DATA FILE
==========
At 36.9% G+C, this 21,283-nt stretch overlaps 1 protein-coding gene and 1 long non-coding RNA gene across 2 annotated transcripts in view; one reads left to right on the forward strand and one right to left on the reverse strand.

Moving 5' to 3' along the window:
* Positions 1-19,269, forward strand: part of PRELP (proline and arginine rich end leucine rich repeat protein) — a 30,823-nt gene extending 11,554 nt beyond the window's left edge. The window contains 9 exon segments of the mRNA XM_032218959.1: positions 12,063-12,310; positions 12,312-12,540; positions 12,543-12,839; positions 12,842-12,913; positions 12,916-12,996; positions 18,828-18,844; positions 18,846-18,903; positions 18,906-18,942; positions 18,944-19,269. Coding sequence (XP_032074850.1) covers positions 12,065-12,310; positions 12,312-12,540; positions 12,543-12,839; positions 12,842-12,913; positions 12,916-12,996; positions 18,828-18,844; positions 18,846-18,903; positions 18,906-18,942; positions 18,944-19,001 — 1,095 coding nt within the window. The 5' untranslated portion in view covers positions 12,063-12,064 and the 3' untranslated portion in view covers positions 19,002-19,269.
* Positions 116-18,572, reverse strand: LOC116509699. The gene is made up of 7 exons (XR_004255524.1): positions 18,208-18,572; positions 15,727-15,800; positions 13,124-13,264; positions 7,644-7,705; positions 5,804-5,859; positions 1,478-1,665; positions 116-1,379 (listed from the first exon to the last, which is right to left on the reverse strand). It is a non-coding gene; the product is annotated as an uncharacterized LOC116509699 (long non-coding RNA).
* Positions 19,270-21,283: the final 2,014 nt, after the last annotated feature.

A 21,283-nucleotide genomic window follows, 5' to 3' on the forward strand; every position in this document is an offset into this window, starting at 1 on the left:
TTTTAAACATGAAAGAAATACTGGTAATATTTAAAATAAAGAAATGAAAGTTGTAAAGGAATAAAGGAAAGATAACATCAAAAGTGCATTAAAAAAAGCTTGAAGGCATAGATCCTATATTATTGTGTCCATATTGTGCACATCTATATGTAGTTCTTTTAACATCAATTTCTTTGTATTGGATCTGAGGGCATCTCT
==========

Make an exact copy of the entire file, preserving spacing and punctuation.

At 36.9% G+C, this 21,283-nt stretch overlaps 1 protein-coding gene and 1 long non-coding RNA gene across 2 annotated transcripts in view; one reads left to right on the forward strand and one right to left on the reverse strand.

Moving 5' to 3' along the window:
* Positions 1-19,269, forward strand: part of PRELP (proline and arginine rich end leucine rich repeat protein) — a 30,823-nt gene extending 11,554 nt beyond the window's left edge. The window contains 9 exon segments of the mRNA XM_032218959.1: positions 12,063-12,310; positions 12,312-12,540; positions 12,543-12,839; positions 12,842-12,913; positions 12,916-12,996; positions 18,828-18,844; positions 18,846-18,903; positions 18,906-18,942; positions 18,944-19,269. Coding sequence (XP_032074850.1) covers positions 12,065-12,310; positions 12,312-12,540; positions 12,543-12,839; positions 12,842-12,913; positions 12,916-12,996; positions 18,828-18,844; positions 18,846-18,903; positions 18,906-18,942; positions 18,944-19,001 — 1,095 coding nt within the window. The 5' untranslated portion in view covers positions 12,063-12,064 and the 3' untranslated portion in view covers positions 19,002-19,269.
* Positions 116-18,572, reverse strand: LOC116509699. The gene is made up of 7 exons (XR_004255524.1): positions 18,208-18,572; positions 15,727-15,800; positions 13,124-13,264; positions 7,644-7,705; positions 5,804-5,859; positions 1,478-1,665; positions 116-1,379 (listed from the first exon to the last, which is right to left on the reverse strand). It is a non-coding gene; the product is annotated as an uncharacterized LOC116509699 (long non-coding RNA).
* Positions 19,270-21,283: the final 2,014 nt, after the last annotated feature.

A 21,283-nucleotide genomic window follows, 5' to 3' on the forward strand; every position in this document is an offset into this window, starting at 1 on the left:
TTTTAAACATGAAAGAAATACTGGTAATATTTAAAATAAAGAAATGAAAGTTGTAAAGGAATAAAGGAAAGATAACATCAAAAGTGCATTAAAAAAAGCTTGAAGGCATAGATCCTATATTATTGTGTCCATATTGTGCACATCTATATGTAGTTCTTTTAACATCAATTTCTTTGTATTGGATCTGAGGGCATCTCT